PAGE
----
Global Weekly: Bonds – choppy markets

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After a choppy beginning of August, with the volatility index VIX hitting 24.6 (the highest level since 3 January 2019), markets seemed to have found some relative stability. One of the factors contributing to this stabilisation was the recent decision by the Trump administration to postpone until 15 December the latest tariff increase in the ongoing trade war with China. However, the market’s positive response to this news could be short-lived in an environment of weakening global growth. The looming economic slowdown was once again highlighted this week with Germany’s GDP contracting by 0.1% in the second quarter of 2019 (quarter-on-quarter), down from +0.4% in the first three months of this year. The disappointing growth data did not affect the 10-year German Bund, which remains a safe haven in a volatile market environment. Bund yields, moving inversely to prices, hit an all-time low at -0.641%.

Looking at US Treasuries, we expect ‘once again’ to be a central theme in financial media in the coming days, after the US Treasury 2-year/10-year yield curve inverted this week. Yield curve inversions, where longer-term yields fall below shorter-term yields, are considered to be signals for a recession period. As a matter of fact, a 2-year/10-year yield curve inversion has been a prelude to the last seven recessions. The last recorded inversion of this part of the yield curve occurred in December 2005, two years before the financial crisis and subsequent recession. This signal should not be taken lightly but, as evidenced by the previous curve inversion, it could still take some time before a recession would actually occur.

In emerging markets, Argentinian markets tumbled following primary election results largely supporting the centre-left candidate Fernandez against the sitting centre-right president Macri. This unexpected clean-cut outcome was perceived as unfavourable by financial markets. We consider the contagion risk for other countries as very limited and we expect the current panic to be followed by some stabilisation in the coming weeks.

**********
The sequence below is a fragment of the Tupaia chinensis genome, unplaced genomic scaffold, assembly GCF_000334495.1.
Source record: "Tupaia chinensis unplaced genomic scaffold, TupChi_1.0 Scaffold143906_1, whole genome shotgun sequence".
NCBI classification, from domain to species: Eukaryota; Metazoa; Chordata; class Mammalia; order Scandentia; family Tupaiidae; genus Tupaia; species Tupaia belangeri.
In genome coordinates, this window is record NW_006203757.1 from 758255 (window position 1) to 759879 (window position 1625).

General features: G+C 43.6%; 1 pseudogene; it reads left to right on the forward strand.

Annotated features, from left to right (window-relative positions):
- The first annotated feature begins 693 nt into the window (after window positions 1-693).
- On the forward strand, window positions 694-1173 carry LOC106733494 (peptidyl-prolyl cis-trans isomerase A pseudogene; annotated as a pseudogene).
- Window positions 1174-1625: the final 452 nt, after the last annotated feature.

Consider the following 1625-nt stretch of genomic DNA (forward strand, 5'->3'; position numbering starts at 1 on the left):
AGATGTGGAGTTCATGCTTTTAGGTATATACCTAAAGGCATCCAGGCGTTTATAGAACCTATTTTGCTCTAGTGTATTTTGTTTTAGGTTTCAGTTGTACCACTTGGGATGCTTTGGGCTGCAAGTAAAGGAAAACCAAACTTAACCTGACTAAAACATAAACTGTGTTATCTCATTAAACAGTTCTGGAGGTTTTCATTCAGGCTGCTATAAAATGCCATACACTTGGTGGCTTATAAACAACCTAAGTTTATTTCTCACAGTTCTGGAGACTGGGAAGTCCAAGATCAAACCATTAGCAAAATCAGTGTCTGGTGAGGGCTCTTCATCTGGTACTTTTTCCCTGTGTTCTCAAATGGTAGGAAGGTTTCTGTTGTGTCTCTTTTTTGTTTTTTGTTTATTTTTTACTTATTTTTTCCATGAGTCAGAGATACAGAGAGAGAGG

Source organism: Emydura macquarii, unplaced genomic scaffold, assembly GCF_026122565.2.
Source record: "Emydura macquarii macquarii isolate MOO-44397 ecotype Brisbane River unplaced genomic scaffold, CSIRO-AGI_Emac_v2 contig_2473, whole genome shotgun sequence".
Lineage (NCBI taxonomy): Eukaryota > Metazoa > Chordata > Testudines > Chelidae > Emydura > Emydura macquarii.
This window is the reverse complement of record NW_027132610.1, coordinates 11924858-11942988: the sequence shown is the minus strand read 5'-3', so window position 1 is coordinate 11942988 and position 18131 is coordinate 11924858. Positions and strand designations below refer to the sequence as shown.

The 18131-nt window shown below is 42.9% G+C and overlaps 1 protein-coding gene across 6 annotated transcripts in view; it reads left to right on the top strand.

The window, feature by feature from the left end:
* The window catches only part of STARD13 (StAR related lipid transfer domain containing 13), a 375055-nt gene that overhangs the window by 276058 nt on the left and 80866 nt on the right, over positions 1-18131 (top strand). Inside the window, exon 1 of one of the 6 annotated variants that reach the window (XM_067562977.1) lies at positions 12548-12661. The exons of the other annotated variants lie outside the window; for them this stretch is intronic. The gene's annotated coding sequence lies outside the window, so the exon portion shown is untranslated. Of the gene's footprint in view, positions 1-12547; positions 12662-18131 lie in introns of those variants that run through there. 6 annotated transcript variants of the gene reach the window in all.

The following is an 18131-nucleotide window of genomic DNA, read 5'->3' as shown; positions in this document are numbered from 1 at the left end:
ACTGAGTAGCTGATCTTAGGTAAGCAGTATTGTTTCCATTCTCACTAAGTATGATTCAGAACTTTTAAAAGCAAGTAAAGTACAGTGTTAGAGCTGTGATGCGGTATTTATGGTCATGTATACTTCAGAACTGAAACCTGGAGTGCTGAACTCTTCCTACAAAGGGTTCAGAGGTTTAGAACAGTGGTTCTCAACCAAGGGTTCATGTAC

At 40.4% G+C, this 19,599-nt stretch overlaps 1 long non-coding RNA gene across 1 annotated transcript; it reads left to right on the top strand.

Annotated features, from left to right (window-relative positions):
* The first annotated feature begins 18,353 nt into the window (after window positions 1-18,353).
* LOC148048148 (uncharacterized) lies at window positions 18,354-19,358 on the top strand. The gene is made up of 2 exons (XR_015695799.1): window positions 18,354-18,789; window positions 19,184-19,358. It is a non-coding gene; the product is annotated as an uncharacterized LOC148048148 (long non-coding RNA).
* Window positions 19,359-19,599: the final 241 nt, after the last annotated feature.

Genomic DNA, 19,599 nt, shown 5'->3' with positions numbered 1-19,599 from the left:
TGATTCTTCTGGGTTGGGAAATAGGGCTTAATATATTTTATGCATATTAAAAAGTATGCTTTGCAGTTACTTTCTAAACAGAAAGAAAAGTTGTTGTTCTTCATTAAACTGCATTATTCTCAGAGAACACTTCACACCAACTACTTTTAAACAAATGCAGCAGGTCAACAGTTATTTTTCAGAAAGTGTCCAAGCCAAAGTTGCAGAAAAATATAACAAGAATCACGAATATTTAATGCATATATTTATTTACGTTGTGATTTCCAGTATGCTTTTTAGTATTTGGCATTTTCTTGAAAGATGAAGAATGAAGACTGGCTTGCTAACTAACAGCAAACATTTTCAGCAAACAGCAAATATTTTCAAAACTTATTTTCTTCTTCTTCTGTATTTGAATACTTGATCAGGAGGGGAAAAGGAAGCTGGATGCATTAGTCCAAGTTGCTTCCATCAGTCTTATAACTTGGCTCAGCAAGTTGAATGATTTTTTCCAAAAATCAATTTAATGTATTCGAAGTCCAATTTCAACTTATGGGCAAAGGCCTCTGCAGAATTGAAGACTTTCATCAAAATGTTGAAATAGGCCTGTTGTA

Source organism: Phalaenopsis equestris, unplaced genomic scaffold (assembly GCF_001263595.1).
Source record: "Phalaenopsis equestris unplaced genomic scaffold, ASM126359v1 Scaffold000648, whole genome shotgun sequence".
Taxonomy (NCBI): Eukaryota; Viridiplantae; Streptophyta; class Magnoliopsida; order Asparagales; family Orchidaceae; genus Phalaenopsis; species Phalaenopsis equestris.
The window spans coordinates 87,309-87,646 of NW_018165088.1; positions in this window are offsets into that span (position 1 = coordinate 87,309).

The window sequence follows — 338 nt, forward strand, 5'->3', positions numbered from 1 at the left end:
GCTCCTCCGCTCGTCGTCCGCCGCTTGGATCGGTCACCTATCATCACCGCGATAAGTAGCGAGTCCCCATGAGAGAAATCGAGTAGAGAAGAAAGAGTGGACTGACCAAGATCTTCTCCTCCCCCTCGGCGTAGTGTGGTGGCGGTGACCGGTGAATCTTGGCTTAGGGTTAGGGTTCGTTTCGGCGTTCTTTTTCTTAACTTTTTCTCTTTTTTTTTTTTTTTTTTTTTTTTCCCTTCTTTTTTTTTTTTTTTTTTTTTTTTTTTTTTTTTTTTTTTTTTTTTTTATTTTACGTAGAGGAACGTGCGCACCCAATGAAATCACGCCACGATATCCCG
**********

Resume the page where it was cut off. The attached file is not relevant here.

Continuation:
In this unpredictable political context (trade war, possibly a ‘hard’ Brexit, anticipated elections in Italy) and with the global economy slowing down, we still believe in the power of central bank intervention: by keeping interest rates low, central banks can help to prolong the economic cycle. We are therefore sticking to our current duration overweight position (duration: a measure of interest rate sensitivity) with longer-maturity bonds potentially outperforming bonds with short maturities. In the high return strategy, we keep our preference for emerging market debt (EMD) over high yield. The dovish decisions of the Fed are favourable for our EMD position, which could get even further support if the US dollar were to weaken. High yield, in our view, remains expensive with limited upside (in euro’s or dollars) in the medium-term.

Equities – a bumpy ride

Equity markets declined this week, but it was a bumpy ride with large intraday fluctuations caused by macro and political news. Markets were off to a positive start on Monday, as the yuan recovered. The recovery of the Chinese currency signalled that China’s central bank wants to manage an orderly depreciation, after last week’s yuan weakening caused market turmoil. However, market sentiment turned negative due to protests in Hongkong. On Tuesday, after Trump announced to delay the announced 10% tariff on some Chinese imports until mid-December, equity markets recovered.

Markets declined again on Wednesday, due to disappointing macro-economic data from China and Germany. Chinese retail sales and industrial output missed estimates. Data showed that Germany’s economy contracted in the second quarter. This, in combination with a report released on Tuesday indicating that German investor confidence has deteriorated, raised fears for a recession in Germany. 

Chinese online giant Tencent published its second-quarter results on Wednesday. Revenues missed analysts’ estimates, while profits came in better than expected. The advertising segment showed lower growth. There is more competition in this segment and companies in several sectors are reducing their advertising budgets. Tencent expects that challenges in the advertising segment will continue during the rest of the year. Meanwhile, Tencent’s gaming business, its largest division, performed better during the second quarter than in the same period last year. At the end of last year, Tencent had problems getting permission from authorities to launch new games. In the second quarter, this situation improved significantly. As a result, much more games were launched in the second quarter, although still less than before the problems with the authorities started. The company’s stock fell after the publication of its results.

Cisco, provider of hardware and software solutions for online networking, published results for its fiscal fourth quarter. Results were in line with expectations, but the company lowered its guidance for the next quarter. Cisco also signalled disappointing sales in China and noted it is no longer being invited to bid on new contracts in China. The Chinese business is just a small part of Cisco’s business.